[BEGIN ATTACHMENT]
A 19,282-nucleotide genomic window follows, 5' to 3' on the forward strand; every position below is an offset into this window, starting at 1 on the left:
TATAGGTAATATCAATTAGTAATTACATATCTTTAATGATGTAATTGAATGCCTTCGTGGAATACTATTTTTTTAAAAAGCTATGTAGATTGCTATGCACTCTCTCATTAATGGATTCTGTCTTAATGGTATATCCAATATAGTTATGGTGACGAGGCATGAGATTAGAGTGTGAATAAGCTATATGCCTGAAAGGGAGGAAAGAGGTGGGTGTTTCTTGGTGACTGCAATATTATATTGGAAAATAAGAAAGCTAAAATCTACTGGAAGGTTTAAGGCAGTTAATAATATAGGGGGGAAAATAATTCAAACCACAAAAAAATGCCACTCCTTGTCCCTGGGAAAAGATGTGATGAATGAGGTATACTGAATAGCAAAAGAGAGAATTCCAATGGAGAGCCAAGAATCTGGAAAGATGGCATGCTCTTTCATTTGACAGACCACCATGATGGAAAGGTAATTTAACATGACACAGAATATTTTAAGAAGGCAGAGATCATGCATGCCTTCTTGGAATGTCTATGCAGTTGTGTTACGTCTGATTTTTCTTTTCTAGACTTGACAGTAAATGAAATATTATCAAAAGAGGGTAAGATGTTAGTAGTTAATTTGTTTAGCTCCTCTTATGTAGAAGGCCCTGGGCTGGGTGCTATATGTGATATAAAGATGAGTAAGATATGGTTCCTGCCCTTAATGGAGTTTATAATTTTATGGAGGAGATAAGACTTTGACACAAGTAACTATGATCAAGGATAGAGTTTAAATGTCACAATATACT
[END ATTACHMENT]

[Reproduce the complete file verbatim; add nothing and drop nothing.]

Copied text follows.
A 19,282-nucleotide genomic window follows, 5' to 3' on the forward strand; every position below is an offset into this window, starting at 1 on the left:
TATAGGTAATATCAATTAGTAATTACATATCTTTAATGATGTAATTGAATGCCTTCGTGGAATACTATTTTTTTAAAAAGCTATGTAGATTGCTATGCACTCTCTCATTAATGGATTCTGTCTTAATGGTATATCCAATATAGTTATGGTGACGAGGCATGAGATTAGAGTGTGAATAAGCTATATGCCTGAAAGGGAGGAAAGAGGTGGGTGTTTCTTGGTGACTGCAATATTATATTGGAAAATAAGAAAGCTAAAATCTACTGGAAGGTTTAAGGCAGTTAATAATATAGGGGGGAAAATAATTCAAACCACAAAAAAATGCCACTCCTTGTCCCTGGGAAAAGATGTGATGAATGAGGTATACTGAATAGCAAAAGAGAGAATTCCAATGGAGAGCCAAGAATCTGGAAAGATGGCATGCTCTTTCATTTGACAGACCACCATGATGGAAAGGTAATTTAACATGACACAGAATATTTTAAGAAGGCAGAGATCATGCATGCCTTCTTGGAATGTCTATGCAGTTGTGTTACGTCTGATTTTTCTTTTCTAGACTTGACAGTAAATGAAATATTATCAAAAGAGGGTAAGATGTTAGTAGTTAATTTGTTTAGCTCCTCTTATGTAGAAGGCCCTGGGCTGGGTGCTATATGTGATATAAAGATGAGTAAGATATGGTTCCTGCCCTTAATGGAGTTTATAATTTTATGGAGGAGATAAGACTTTGACACAAGTAACTATGATCAAGGATAGAGTTTAAATGTCACAATATACT